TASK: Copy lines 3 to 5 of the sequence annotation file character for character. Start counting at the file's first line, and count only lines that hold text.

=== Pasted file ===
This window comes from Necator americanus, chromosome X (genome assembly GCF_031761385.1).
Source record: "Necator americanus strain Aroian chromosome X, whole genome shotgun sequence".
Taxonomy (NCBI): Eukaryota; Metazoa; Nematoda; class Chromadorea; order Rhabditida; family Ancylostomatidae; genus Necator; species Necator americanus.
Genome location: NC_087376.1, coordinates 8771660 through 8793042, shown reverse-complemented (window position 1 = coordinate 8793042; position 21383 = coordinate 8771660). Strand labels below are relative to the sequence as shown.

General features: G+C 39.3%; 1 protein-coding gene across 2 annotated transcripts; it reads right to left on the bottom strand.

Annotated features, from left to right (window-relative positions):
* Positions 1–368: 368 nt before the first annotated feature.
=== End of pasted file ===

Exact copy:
Taxonomy (NCBI): Eukaryota; Metazoa; Nematoda; class Chromadorea; order Rhabditida; family Ancylostomatidae; genus Necator; species Necator americanus.
Genome location: NC_087376.1, coordinates 8771660 through 8793042, shown reverse-complemented (window position 1 = coordinate 8793042; position 21383 = coordinate 8771660). Strand labels below are relative to the sequence as shown.

General features: G+C 39.3%; 1 protein-coding gene across 2 annotated transcripts; it reads right to left on the bottom strand.